By Express News Service
A landmark verdict of the UK Supreme Court on Friday classifying ride-hailing app Uber’s drivers as its employees and not self-employed, was widely welcomed by drivers’ unions in India, hoping it would help build their case for changing the oppressive work conditions back home.
It ruled that the driver would have full protection as an employee from the moment the app is switched on and not from when the ride commences. A similar demand for the regularisation of Uber and Ola drivers is pending before the Industrial Tribunal in Kerala’s Thrissur. T R S Kumar, president of the All Kerala Online Taxi Driver Union, said online taxi drivers are upbeat about the UK verdict.
“We were first in India to file a similar case. We hope the UK Supreme Court verdict would be helpful in our case as well. It will surely be a lesson to employers to treat online taxi drivers as regular employees with pension and other welfare schemes,” he said.
P Anbazhagan, president of the Tamil Nadu Call Taxi Drivers and Owners Association, revealed that since the last seven days both Ola and Uber had stopped deducting trip cancellation fees of Rs 50 from drivers.
‘Cutting work hours will burden drivers’
“I don’t know if this was the fallout of the UK case. Anyway, we are forced to work for at least 12 hours to meet our needs. We have been insisting that the cab aggregator fee should be reduced to 10% from the existing 24 to 28%,” he said. The downside could be reducing work hours for drivers to, say, eight hours a day, as it will not help them meet their financial needs, said J Ramanujam, president of Thozhargal Car Ottunargal Amaippu Sara Thozhir Sangam in Tamil Nadu, adding about 80% of call taxis are purchased through loans from bank or money lenders.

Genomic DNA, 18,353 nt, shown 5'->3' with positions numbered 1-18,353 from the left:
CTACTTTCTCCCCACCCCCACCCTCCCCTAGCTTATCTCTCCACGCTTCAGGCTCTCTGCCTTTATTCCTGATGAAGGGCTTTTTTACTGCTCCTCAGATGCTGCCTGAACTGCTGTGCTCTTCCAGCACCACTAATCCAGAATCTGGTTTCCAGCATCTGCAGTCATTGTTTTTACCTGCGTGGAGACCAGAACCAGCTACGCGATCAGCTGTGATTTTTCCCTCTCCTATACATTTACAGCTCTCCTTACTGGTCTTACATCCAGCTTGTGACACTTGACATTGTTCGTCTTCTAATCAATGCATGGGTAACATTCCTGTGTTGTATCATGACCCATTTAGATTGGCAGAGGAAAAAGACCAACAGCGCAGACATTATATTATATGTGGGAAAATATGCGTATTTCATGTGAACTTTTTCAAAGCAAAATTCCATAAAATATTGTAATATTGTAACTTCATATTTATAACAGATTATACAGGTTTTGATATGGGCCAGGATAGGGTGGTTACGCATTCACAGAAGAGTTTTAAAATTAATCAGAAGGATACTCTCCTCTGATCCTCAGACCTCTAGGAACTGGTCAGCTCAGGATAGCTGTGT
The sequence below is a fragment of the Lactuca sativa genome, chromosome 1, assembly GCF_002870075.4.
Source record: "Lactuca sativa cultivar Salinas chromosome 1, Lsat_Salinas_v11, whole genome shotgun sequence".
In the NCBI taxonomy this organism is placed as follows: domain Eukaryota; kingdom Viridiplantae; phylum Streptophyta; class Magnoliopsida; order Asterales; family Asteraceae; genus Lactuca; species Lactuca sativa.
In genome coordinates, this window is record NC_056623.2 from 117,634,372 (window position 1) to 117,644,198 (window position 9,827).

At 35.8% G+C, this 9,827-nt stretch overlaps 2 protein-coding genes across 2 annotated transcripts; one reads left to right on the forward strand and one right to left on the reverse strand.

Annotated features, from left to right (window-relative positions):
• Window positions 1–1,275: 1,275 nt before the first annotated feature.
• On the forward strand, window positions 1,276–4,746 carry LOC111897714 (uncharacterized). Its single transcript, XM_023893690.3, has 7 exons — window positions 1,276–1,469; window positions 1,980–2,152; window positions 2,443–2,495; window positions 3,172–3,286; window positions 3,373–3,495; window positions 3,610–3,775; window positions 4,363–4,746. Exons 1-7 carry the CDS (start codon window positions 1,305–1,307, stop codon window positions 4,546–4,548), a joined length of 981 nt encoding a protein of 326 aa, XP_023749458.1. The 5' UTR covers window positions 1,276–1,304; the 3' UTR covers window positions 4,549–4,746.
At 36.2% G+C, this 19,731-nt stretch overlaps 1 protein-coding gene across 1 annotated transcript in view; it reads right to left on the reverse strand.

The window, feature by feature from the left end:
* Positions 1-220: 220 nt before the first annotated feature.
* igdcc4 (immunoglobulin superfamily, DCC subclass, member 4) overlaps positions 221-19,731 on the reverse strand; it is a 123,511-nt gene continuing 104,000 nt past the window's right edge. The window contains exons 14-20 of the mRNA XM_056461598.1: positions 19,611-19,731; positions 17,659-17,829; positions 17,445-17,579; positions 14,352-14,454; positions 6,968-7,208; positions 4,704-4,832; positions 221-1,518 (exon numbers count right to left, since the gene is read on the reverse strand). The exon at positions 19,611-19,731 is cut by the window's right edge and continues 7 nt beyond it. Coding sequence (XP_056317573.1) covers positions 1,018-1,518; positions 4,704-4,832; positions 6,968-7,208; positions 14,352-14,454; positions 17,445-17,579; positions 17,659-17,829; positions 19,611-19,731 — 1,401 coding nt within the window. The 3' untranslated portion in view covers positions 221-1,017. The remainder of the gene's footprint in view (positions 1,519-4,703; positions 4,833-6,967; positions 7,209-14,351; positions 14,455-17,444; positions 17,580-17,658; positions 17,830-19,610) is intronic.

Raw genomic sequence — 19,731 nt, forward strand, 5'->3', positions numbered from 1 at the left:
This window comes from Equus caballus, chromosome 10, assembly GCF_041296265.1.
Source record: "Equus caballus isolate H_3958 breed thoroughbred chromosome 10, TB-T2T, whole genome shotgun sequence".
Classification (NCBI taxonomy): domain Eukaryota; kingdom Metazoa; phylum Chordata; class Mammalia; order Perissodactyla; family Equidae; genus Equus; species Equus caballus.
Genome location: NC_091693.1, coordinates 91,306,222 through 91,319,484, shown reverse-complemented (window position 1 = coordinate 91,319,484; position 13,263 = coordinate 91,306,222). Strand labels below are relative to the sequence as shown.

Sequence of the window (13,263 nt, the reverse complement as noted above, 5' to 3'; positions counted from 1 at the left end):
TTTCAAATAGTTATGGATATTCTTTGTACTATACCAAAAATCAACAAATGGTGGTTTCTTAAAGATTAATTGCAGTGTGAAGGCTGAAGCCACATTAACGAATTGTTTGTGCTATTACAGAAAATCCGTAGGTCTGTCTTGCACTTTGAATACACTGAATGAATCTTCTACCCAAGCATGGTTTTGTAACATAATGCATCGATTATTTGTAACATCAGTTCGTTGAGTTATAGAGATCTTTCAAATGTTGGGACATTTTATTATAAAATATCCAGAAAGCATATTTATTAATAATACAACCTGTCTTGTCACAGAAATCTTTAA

“Till March last year, drivers worked for 12-13 hours a day and their daily earning stood at Rs 3,000-3,500. Of that, Rs 1,500 went towards fuel and maintenance and `1,000 for rental,” he pointed out. In Vijayawada, cab drivers urged Uber to reset its policy and take a humane approach. “Hundreds of cab drivers were sitting at home during Covid outbreak, but there was no support system from Uber. It blacklisted those who failed to renew insurance coverage in time. We are also not sure whether the fare for the ride is credited to our account or not,” said Ajay Kumar, an Uber driver.
Drivers in tier-II cities like Bhubaneswar, too, welcomed the ruling. “Since we struggle to earn our livelihood, classifying us as workers will certainly help get an assured income apart from other benefits, including EPF,” said Kailash, an Uber driver in Bhubaneswar. H owever, Tanveer Pasha, president of the Ola-Uber Drivers Association in Bengaluru, was not as upbeat. He said six months back a similar order was passed by California courts and the parliament there. Following this, on the request of the association, the Karnataka government formed a committee with labour minister Suresh Kumar as its head.
Many suggestions were given, but nothing moved forward. “The state government passed the buck to the Centre. We will press them again in the wake of the UK ruling,” he added. Uber does not want to change its contract policy so as to avoid labour laws, and the government appears to be protecting the company’s interests, he alleged. Another variable is the oversupply of cabs in the market. Treating drivers as employees could result in a correction, leading to a drop in the number of cabs on the road.
While this year’s Union Budget recognised gig and platform workers and promised to bring them under the social security cover, Shaik Salauddin, national general secretary of the Indian Federation of App-Based Transport Workers (IFAT), said, “The main issue is that we are routinely shunted between three departments – transport, labour and IT – if we go to them with a grievance.” The Hyderabad-based Salauddin said there was still confusion whether social security benefits will be extended to app-based workers through a welfare board and what the contribution of the aggregators would be to the fund.
Unilateral decisionsAmong the factors the court examined were Uber dictating the fare and the driver’s share, unilateral contract terms, and penalising them through star ratings and/or multiple rejection of rides
(Inputs from Toby Antony @ Kochi; B Anbuselvan@ Chennai; Bosky Khanna @ Bengaluru; Sudarsan Moharana @ Bhubaneswar)